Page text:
5.5E Is the 5E player base going to split?

Excellent point. Who is actually asking for a new edition, aside from WotC shareholders?
me

I am 80ish% sure I wont get it... but I am about 3/4 of the way to were I was when I was ready to dump 3.5. I am ready for new and updated game.

I am betting we will get 5.5 not 6e and they will change enough to make it need a new book/updates and keep enough to pay lip service to being the same... and as such I doubt 2024 is my year.

but who is calling for 6e? ME!
 

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I mean, you can say this about literally every edition. 2E, 3E, 4E, 5E, all of them had significantly less than 100% of players asking for a new edition. Especially if you looked at the people actually playing them. 3E was probably the most-demanded, because 2E was really looking incredibly old-hat by the end of the '90s. 5E was interesting because a lot of people were pretty dismissive about the idea until it was fairly close to release ("I've got Pathfinder, why would I want a WotC effort?" and so on).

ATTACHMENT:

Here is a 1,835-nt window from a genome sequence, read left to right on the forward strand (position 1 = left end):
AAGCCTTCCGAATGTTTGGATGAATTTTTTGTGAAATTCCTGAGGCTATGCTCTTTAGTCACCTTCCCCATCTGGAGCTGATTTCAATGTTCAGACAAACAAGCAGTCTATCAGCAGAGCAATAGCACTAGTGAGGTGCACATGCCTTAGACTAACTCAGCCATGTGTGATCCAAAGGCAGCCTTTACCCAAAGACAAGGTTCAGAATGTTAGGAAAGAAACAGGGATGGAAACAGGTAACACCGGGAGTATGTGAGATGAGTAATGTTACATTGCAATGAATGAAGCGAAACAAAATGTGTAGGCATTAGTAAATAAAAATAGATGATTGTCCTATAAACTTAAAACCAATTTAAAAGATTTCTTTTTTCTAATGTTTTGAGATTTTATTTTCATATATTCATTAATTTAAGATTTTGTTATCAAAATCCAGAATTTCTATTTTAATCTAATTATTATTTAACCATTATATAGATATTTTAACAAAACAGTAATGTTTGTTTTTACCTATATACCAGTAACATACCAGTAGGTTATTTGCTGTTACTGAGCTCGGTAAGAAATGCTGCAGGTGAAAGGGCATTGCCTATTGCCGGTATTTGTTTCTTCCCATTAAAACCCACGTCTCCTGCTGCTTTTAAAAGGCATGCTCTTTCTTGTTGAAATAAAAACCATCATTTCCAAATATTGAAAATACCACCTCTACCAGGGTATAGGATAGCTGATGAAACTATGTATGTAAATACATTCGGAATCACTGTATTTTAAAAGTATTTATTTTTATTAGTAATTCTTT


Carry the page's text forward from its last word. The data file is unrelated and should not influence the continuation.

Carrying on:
To be honest, I'd like to see a new edition that goes a little further than WotC has been suggesting this one will, like fixes more things (particularly mechanically), and actually innovates a bit (particularly in the exploration pillar, which 5E has very poor support for).

Re: backwards compatibility, I think it's smart to do that, but it also means, imho, the next edition will likely have a shorter lifespan, and likely will be follow by a more significant edition change.
I wish they would make bigger changes. That way they can do what they so obviously think the new kids want and stop with the whole "the game's the same" mantra. I'm tired of being the lobster in the pot.
 

nevin

Hero
They just bought D&D beyond. My guess is the rules will be different enough to require new books and we'll see a push for subscription access to books. That will split the base I think. A player only needs a few books, if you can get them to pay 10 dollars a month that's the price of three books, no printing costs and the player can use online tools. Suck in enough people ok with the sub model and they won't care if they lose a chunk of the base.